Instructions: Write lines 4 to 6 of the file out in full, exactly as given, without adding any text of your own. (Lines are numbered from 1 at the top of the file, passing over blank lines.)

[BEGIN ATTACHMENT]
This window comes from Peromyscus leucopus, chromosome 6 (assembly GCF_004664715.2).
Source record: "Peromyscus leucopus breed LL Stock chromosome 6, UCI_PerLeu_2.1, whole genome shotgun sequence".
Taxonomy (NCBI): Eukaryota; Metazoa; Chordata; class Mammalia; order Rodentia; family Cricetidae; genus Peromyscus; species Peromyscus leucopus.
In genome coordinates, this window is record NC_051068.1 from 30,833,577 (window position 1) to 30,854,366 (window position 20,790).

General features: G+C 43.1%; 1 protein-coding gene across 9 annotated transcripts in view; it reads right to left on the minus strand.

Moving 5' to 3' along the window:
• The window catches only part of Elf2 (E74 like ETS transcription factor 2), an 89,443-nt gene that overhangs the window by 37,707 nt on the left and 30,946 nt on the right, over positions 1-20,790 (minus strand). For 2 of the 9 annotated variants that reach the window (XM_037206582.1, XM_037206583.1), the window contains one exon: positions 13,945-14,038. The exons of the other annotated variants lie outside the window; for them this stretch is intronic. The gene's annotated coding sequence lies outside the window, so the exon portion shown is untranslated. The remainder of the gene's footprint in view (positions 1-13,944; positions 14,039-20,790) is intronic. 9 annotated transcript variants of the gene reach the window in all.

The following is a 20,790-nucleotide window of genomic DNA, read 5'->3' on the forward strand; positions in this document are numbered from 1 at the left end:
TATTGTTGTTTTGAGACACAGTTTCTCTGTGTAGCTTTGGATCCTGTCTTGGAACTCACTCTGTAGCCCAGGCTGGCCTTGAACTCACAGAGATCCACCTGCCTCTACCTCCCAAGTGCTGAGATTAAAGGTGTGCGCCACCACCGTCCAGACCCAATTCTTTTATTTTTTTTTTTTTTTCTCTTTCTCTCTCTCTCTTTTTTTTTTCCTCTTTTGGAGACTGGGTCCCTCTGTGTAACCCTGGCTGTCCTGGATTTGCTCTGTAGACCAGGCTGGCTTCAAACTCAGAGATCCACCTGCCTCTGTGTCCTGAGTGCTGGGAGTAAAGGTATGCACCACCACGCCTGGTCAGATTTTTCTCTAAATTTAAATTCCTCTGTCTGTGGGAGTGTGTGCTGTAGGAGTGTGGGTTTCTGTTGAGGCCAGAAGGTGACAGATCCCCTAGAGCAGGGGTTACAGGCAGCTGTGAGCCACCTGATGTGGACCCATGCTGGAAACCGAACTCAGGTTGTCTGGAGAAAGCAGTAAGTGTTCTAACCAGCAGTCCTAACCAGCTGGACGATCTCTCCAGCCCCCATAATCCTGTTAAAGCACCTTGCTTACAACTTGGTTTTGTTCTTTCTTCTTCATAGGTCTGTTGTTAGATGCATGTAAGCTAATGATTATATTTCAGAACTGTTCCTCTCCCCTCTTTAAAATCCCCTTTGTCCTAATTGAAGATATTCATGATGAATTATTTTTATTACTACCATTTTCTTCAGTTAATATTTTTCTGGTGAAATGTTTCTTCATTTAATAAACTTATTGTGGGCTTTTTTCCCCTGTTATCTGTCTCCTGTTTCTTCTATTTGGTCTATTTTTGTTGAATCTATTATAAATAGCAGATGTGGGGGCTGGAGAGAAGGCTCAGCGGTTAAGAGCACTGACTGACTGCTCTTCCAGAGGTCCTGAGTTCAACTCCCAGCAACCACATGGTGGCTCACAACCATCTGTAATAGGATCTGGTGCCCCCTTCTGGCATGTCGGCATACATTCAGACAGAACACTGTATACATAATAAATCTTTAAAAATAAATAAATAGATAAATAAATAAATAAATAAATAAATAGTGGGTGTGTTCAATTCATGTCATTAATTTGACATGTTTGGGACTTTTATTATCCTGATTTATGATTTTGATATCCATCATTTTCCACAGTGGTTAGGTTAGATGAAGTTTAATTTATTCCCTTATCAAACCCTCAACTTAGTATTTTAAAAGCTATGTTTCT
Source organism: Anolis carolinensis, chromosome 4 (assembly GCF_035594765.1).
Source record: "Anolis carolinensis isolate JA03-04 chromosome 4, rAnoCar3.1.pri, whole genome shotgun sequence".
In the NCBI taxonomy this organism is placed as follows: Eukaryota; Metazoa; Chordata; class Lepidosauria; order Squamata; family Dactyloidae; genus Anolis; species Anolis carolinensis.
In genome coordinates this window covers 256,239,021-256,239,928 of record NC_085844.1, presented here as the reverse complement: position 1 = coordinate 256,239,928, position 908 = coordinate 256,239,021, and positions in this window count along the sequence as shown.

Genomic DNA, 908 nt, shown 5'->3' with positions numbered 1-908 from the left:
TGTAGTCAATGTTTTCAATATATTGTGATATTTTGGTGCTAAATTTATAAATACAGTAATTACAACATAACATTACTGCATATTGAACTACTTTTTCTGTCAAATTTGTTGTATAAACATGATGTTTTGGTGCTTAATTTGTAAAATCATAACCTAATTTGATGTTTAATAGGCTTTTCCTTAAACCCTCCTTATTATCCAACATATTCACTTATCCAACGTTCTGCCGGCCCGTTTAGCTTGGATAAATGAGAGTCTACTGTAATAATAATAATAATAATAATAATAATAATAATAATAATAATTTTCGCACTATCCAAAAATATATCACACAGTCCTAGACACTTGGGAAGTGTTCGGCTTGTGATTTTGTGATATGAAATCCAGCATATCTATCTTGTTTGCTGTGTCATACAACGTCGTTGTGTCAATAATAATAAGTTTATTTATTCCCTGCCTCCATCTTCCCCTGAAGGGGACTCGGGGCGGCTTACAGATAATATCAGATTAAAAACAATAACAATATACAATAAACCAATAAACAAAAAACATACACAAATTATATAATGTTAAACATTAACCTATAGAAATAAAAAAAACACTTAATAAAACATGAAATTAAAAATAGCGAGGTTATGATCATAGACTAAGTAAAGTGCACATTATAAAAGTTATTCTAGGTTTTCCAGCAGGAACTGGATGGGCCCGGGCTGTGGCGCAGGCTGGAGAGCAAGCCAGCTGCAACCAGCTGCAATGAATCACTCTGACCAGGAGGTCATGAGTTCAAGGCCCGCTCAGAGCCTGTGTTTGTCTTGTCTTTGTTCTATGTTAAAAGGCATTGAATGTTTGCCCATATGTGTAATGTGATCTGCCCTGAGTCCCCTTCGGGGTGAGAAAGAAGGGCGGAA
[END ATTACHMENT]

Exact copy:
In genome coordinates, this window is record NC_051068.1 from 30,833,577 (window position 1) to 30,854,366 (window position 20,790).

General features: G+C 43.1%; 1 protein-coding gene across 9 annotated transcripts in view; it reads right to left on the minus strand.

Moving 5' to 3' along the window: